Founded in 1956, Argenta is a Belgian bank and insurance company with over 1.72 million clients. In the last few years, the organization has grown rapidly, putting a lot of pressure on its ability to keep a clear view on budget and costs. To streamline its budgeting process, Argenta’s financial director Christian Lambrechts called in the help of delaware. The increased overall transparency has since resulted in a predictable and manageable budget that is widely supported throughout the organization.
Argenta is one of the few Belgian financial players to have made it through the banking crisis of 2008 unscathed. “We’ve always been a cost-conscious organization,” says Christian Lambrechts, director financial management at Argenta. “That attitude, together with our conservative investment- and funding approach, has been key to our positive solvency ratio, but also to our reputation as a trustworthy organization. Yet, as we have been growing rapidly in recent years, cost control became increasingly complex. That’s why we decided to look for ways to optimize our budgeting process.” Christian asked five external experts to assess Argenta’s processes and make a proposal. delaware’s offering immediately stood out as the most to-the-point, backed by relevant experience and a justifiable price.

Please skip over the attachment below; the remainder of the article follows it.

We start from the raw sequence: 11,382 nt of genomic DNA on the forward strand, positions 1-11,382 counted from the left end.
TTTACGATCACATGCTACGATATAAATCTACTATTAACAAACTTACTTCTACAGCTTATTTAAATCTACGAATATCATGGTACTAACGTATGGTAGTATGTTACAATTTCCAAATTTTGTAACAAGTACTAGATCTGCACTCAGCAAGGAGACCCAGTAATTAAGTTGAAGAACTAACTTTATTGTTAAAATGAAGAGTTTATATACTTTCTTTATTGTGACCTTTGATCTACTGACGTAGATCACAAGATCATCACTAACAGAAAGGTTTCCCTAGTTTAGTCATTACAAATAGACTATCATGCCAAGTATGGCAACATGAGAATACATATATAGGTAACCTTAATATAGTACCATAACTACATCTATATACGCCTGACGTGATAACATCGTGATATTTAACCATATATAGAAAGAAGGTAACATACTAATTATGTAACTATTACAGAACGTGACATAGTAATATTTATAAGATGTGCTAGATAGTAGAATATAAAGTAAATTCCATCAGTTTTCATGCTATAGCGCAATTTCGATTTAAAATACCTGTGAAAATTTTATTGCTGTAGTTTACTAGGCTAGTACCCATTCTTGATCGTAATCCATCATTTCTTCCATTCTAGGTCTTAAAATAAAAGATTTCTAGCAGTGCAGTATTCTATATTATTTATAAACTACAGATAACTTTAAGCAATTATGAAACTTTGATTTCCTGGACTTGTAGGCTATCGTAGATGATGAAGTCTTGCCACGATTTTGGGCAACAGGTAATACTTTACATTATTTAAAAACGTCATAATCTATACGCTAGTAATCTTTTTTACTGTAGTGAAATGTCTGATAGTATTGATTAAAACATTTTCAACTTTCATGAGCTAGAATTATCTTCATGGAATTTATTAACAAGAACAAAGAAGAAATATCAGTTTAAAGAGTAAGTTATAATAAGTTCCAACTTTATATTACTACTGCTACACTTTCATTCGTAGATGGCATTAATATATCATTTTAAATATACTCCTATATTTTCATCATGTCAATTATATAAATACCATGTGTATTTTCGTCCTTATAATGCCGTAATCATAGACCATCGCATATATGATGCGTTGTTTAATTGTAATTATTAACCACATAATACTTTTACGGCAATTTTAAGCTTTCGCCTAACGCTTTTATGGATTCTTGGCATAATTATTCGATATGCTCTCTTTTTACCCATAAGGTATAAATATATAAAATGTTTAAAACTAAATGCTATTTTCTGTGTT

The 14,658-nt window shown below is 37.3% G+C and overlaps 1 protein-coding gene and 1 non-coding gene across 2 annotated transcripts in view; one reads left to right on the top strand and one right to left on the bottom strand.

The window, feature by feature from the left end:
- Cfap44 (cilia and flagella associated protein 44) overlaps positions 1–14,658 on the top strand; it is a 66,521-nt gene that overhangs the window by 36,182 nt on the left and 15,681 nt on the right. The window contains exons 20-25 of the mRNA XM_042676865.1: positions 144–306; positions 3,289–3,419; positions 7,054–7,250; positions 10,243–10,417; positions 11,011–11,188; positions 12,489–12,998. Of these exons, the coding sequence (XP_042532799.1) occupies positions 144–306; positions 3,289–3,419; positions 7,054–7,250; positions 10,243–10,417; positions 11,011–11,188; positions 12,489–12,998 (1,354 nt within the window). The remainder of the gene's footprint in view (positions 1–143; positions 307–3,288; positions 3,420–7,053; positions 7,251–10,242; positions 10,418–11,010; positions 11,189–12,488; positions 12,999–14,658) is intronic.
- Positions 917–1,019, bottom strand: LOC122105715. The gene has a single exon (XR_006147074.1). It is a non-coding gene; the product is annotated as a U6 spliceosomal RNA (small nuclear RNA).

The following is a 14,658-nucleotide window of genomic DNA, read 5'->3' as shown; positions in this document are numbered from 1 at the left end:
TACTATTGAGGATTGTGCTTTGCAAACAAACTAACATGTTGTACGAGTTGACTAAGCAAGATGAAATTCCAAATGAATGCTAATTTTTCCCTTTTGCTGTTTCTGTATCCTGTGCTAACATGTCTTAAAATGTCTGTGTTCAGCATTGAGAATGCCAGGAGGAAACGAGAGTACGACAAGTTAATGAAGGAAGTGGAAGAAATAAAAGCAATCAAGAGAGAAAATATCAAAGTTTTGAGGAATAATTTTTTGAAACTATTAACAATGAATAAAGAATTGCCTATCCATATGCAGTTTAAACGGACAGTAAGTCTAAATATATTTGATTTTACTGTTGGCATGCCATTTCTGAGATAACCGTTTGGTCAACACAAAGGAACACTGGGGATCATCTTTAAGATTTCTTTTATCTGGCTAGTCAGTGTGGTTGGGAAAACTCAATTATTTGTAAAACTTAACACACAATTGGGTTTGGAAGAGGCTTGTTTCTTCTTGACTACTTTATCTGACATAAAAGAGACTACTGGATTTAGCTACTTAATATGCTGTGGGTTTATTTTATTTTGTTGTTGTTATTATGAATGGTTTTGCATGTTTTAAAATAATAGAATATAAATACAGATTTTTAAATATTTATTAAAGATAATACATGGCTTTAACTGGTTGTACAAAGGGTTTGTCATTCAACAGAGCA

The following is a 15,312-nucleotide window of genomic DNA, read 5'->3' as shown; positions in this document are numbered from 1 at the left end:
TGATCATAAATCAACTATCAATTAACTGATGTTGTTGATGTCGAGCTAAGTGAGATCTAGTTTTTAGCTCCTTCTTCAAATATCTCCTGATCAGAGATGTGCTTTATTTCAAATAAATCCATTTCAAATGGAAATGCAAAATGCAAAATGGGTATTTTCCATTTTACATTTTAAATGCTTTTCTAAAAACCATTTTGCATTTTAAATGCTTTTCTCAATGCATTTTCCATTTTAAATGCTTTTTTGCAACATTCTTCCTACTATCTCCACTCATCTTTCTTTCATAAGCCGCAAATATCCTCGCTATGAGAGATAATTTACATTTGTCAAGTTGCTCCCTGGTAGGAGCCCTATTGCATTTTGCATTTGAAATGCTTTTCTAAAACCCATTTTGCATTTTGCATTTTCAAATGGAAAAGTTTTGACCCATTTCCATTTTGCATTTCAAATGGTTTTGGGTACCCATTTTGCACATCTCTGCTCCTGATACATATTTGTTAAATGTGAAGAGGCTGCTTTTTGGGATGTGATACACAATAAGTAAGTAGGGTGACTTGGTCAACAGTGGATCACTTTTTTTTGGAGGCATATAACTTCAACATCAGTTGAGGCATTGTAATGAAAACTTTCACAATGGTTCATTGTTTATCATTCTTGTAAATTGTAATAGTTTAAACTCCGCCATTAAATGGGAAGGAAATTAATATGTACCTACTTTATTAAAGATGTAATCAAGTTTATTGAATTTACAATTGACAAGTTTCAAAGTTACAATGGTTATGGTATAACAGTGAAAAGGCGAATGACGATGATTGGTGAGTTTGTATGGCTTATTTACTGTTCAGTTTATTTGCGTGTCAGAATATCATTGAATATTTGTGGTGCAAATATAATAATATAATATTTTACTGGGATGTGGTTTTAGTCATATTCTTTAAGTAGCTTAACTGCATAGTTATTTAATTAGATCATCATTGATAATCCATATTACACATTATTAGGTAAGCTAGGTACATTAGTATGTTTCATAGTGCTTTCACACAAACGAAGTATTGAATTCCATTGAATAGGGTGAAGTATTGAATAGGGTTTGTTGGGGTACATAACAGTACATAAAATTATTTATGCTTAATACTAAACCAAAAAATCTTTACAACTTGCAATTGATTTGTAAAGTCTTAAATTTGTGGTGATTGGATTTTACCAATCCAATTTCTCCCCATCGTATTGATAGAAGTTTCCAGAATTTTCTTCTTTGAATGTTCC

Companies that grow organically often have a historically-grown, top-down budgeting process. It's the classic story of the general manager turning every penny twice. “The fast expansion of the organization made it difficult to maintain that approach,” Christian continues. “Due to the increased complexity, management teams got more responsibility. While the macro budgets remained a C-level issue, the actual implementation was done by the business directors. The process wasn't formalized, however, so every director was interpreting the budgeting process in his or her own way.”
A first goal was to formalize the process, to ensure that everyone would approach it in the same way. At the same time, Argenta took the opportunity to optimize cost classification, so that everyone would use the same basic definitions. An additional challenge was making the cost classification usable throughout the entire budget cycle, from order to report, to make a clear roadmap of the budget, registration, purchase orders, etc. “Our ultimate goal was to create a solution that would provide directors with a clear budget that they could adjust when needed,” Christian summarizes.
delaware kicked-off the project with a thorough assessment of the existing budgeting process. To gain a clear view, delaware interviewed closely involved employees. It became immediately apparent that the existing process was relatively rigid and based on predominantly monetary values. Another fascinating insight was the high amount of micromanagement it required.
In step two, the project team joined forces with the existing cost working group – a broad, transversal team consisting of directors from all of Argenta’s departments – to discuss the assessment results and define future goals. The entire exercise was then synthesized into a new policy that senior management subsequently approved.